N° 1 | May 2006

Can we change the way we eat ? What are the barriers ?

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Food consumption is a target end-point for many interventions designed to lead to a healthy life-style. Particular aspects of food consumption that are widely agreed to be healthy choices include increased eating of fruits and vegetables. However in many dietary modification trials, which may include intensive interventions including behavioural modification, tailored targets and motivational interviewing, the outcome has in general been poor with a reported advantage over several years of one serving of fruit and vegetables per day compared with the target of five per day. Why is it so difficult to change eating behaviour in a direction that everyone agrees would be beneficial to health ? Why do people appear to be unwilling or unable to make healthy choices in their diet?

Eating: attitudes, intentions and behaviours

One problem is that making a choice between different foods appears to be an act of self-will, or a purely conscious decision. However, this decision process contains three major elements: an attitude, an intention and the behaviour. It should be remembered that eating itself is 100% behaviour; it is an action we ultimately carry out with our own hands. The issue is that it is relatively easy to hold an attitude (for example, ‘I want to be healthy’), and also quite easy to have an intention (for example, ‘I intend to eat more fruits and vegetables’) but it is rather difficult to convert the intention into a behavioural action. This is called the ‘intention-behaviour gap’. We may all have good intentions but fail to implement them whilst congratulating ourselves on possessing sensible aims. One reason for this is that eating is not such a simple act as it seems. Indeed, eating comprises integrated behaviour sequences which together form our eating habits. These habitual patterns are extremely resistant to change.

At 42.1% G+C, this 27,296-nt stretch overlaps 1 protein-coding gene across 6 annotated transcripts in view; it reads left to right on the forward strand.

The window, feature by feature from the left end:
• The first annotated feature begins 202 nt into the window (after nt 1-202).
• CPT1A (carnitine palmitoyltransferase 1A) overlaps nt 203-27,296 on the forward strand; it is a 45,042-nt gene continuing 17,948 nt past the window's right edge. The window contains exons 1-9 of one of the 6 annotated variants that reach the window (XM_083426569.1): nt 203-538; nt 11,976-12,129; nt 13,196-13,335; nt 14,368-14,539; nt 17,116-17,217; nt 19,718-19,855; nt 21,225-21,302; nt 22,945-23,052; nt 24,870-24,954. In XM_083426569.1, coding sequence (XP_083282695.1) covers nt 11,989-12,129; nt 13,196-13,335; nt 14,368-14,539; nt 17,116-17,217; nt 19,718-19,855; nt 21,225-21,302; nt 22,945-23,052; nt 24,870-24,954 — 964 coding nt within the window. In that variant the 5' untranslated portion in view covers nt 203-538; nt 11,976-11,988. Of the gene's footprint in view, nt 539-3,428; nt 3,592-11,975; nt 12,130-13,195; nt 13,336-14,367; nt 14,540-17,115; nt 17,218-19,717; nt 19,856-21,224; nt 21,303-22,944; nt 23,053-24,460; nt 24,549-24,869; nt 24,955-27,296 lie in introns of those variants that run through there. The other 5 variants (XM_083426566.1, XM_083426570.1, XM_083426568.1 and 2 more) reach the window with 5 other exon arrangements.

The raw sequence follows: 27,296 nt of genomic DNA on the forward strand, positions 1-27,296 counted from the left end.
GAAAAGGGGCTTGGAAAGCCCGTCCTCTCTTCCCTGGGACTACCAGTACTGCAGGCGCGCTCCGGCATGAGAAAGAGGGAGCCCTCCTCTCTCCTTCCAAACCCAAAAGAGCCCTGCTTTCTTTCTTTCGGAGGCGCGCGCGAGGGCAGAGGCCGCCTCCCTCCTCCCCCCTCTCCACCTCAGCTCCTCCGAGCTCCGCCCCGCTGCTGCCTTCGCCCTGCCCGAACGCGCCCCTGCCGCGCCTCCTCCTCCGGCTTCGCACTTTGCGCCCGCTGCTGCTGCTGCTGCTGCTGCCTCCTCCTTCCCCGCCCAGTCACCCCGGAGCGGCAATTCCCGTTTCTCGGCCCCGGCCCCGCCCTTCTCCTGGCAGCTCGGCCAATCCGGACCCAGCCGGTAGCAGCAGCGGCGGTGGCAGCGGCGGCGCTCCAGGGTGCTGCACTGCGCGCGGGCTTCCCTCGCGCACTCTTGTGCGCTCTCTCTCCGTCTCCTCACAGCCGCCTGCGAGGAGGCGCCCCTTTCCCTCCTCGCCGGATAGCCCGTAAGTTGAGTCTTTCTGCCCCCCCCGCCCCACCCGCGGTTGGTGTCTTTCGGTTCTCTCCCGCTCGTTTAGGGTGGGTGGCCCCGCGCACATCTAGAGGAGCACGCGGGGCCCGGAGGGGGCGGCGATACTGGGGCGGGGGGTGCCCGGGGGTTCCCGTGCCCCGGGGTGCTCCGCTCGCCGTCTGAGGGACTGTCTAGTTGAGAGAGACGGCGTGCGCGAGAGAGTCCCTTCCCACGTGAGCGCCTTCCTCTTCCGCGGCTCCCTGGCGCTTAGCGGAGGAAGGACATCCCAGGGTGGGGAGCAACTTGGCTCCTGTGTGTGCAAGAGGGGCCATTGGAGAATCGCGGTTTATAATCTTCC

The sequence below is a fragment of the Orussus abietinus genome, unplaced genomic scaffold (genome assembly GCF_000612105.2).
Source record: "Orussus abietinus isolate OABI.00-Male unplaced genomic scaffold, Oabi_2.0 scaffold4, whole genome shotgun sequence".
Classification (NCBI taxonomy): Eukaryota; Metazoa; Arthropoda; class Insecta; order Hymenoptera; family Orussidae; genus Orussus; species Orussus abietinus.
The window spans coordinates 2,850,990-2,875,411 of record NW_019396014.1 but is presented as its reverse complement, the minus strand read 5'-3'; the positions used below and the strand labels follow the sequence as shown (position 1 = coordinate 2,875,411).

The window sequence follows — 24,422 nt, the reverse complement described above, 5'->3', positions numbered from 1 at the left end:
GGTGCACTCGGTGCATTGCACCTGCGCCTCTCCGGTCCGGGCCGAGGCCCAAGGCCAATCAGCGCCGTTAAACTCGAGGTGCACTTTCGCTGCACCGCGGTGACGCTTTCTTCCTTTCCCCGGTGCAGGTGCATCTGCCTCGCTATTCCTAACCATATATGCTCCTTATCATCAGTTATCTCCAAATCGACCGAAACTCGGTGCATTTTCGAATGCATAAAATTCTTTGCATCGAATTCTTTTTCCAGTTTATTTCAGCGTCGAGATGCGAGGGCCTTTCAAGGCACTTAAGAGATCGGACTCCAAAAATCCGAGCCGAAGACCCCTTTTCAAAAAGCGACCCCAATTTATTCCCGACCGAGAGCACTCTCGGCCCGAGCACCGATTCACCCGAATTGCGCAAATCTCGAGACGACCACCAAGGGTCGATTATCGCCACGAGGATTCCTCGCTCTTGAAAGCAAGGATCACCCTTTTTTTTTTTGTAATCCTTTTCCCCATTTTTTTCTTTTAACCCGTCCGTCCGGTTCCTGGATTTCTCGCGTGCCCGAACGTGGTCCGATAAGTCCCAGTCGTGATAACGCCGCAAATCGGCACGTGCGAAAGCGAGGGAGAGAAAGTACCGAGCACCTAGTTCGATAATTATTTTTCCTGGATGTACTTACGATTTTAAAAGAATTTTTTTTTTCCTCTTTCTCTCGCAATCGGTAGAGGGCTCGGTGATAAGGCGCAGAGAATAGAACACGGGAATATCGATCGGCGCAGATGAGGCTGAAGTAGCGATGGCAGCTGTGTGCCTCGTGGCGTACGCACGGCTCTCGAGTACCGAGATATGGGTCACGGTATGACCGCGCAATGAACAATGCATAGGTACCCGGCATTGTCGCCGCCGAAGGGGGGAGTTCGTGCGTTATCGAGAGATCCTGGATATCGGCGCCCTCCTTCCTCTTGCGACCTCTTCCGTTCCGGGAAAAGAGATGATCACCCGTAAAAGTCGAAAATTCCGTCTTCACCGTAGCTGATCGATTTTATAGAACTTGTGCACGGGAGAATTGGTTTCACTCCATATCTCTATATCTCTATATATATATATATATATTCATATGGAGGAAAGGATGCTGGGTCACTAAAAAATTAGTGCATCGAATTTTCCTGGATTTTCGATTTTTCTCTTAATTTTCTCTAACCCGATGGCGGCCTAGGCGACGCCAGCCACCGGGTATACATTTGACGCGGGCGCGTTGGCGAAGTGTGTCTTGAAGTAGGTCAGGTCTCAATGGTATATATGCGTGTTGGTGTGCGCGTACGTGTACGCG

What supports our eating habits ?

Psychologists are well aware that the best predictor of future behaviour is past behaviour. One important aspect of eating is that it confers pleasure. For some people, the sensory pleasure of eating is the most important form of pleasure in their lives. This pleasure sensation constitutes the ‘reward’ that helps to hold behavioural habits in place. One other feature of habits is that, although they are personal and individual, they are supported and maintained by the environment. Some features of the environment in which our current habits are expressed include the idea of a competitive market, aggressive marketing by the food industry and advertising targeted at the consumer. The habits are also supported by existing cultural values which make different food choices more or less prized. Although we may lament the introduction of a ‘fast food’ mentality, it is not a crime to eat in McDonalds, nor is it a sin. Indeed, a certain part of the economic system is specifically designed to promote cultural acceptability of fast foods.

What are the opportunities to eat more fruit and vegetables?

Within this economic and cultural climate, what are the opportunities to break-up unhealthy eating habits and insert more fruits and vegetable onto our platters of food choice ? It is unlikely that expecting individuals to ‘go it alone’ will be very effective. The culture has to change to place a high cultural value on eating fruits and vegetables. Such cultural values must be incorporated into economic strategies so that the values can exert pressure on market forces. That is, fruits and vegetable must be advertised and marketed with the same financial intensity as their competitors bring to bear. Government agencies could help to balance the market through the introduction of favourable pricing strategies. Some people have remarked that the degree of social engineering involved makes this an unlikely scenario. However, even partial changes could lead to significant health benefits. From a theoretical, and practical, perspective we have to work on liking and wanting. Together these will form enduring habits. There are some encouraging signs; recently in the UK one major food group reported a 10% decrease in sales of savoury pies, cakes and snacks – mostly containing high levels of fats, sugars and salt. An increase in the strength of collaboration between producers and the market would help individuals to convert their intentions into active behavioural choices. The intention is present; it simply needs to be liberated. Given that some improvement can be achieved in helping people to express their desired intention, do fruits and vegetables have the necessary sensory appeal (the ‘pleasure factor’) to compete with synthetically manipulated artificial assaults on our taste buds ? The answer is yes; fruits and vegetables have distinctive rewarding tastes that can lead to the establishment of healthy habits. The key is to start early in life to expose children to a diversity of healthy tastes. Changing food habits in adults is difficult. It is much better to start off in life with the desirable healthy habits.

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